ConocoPhillips , under $56.50
CSX Corporation , under $22
Danaher , avoid
Dell , under $12.00
Disney , under $60
eBay , under $50.50
E*Trade , under $10.00
ExxonMobil , under $85
Facebook , under $22
Ford , under $14
Fortinet , under $15
Freeport-McMoRan Copper & Gold , under $24.50
Fusion-io , avoid
General Motors , under $29.50
Goldman Sachs , avoid
Grand Canyon Education , avoid
Green Mountain Coffee Roasters , avoid
Groupon , avoid
Henry Schein , avoid
Hewlett-Packard , under $21.50
Home Depot , under $72.50
Home Loan Servicing Solutions , under $21.50
IBM , under $192
Infoblox , under $27
Intel , under $22.50
International Flavors & Fragrances , under $73.50
iShares FTSE/Xinhua China 25 Index Fund , avoid
J.C. Penney , avoid
JPMorgan Chase , under $49.50
Kellogg , under $60.50
KKR Financial , under $10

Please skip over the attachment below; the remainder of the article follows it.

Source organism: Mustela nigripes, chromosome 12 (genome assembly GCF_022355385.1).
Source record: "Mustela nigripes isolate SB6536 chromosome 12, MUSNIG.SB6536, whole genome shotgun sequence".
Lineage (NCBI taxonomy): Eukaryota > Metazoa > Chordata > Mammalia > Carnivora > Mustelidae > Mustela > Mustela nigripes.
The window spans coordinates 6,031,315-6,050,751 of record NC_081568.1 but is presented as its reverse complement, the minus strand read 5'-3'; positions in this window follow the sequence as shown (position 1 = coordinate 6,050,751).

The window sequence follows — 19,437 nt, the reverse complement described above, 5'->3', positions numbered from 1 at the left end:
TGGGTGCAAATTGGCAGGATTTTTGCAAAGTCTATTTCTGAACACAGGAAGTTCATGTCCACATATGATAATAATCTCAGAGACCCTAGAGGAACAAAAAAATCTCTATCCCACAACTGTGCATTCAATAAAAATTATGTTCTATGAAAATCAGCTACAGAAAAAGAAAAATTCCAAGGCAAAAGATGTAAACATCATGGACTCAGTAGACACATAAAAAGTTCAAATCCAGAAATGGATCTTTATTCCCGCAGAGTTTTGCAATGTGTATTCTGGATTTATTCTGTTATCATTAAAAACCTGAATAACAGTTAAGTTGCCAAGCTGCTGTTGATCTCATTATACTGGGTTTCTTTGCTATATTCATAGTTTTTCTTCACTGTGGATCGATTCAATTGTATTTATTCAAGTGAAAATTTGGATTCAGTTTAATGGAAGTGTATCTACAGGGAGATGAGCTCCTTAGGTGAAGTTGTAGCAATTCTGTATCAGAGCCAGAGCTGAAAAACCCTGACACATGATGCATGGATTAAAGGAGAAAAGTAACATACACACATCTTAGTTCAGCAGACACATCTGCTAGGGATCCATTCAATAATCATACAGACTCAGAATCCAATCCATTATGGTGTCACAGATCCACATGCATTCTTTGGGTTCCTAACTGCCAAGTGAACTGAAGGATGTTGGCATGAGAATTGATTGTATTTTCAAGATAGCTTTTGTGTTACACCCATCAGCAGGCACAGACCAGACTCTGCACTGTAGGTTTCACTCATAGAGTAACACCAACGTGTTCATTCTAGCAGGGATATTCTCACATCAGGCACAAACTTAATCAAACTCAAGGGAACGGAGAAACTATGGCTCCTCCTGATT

Legg Mason , under $28
Lincoln National , under $30.50
Loews , under $41.50
Lowe's , under $38.50
MetLife , under $39.50
MGIC Investment , under $5.35
Microsoft , under $32
Monitise, under 35*
Morgan Stanley , avoid
Nationstar Mortgage , avoid
Northwest Bancshares , under $12.80
Oaktree , under $49.50
Och-Ziff , under $9.50
Ocwen Financial , under $39
Peabody Energy , avoid
PepsiCo , under $78.50
Pitney Bowes , avoid
PNC Financial , under $69.50
Procter & Gamble , under $75.50
ProShares UltraShort 20+ Year Treasury , under $68
iShares Barclays 20+ Year Treasury Bond Fund, under 110*
Prudential , under $67.50
Qlik Technologies , under $26.50
Schwab , under $18
Sourcefire ( FIRE), under $52.50
SunTrust , under $29
Target , under $65
T. Rowe Price , under $70
Waddell & Reed , under $39.50
Walter Energy , avoid
Wells Fargo , under $38.50
XL Group , under $28.50
Yahoo! , avoid
*Eligible to buy at current levels(Note: "Avoids" are eligible to short/sell at certain levels.)
At the time of original publication, Kass was long TLT, MONI.L, NWBI and CIM; and short BRK.B, SPY, IWM and QQQ.
Doug Kass is the president of Seabreeze Partners Management Inc. Under no circumstances does this information represent a recommendation to buy, sell or hold any security.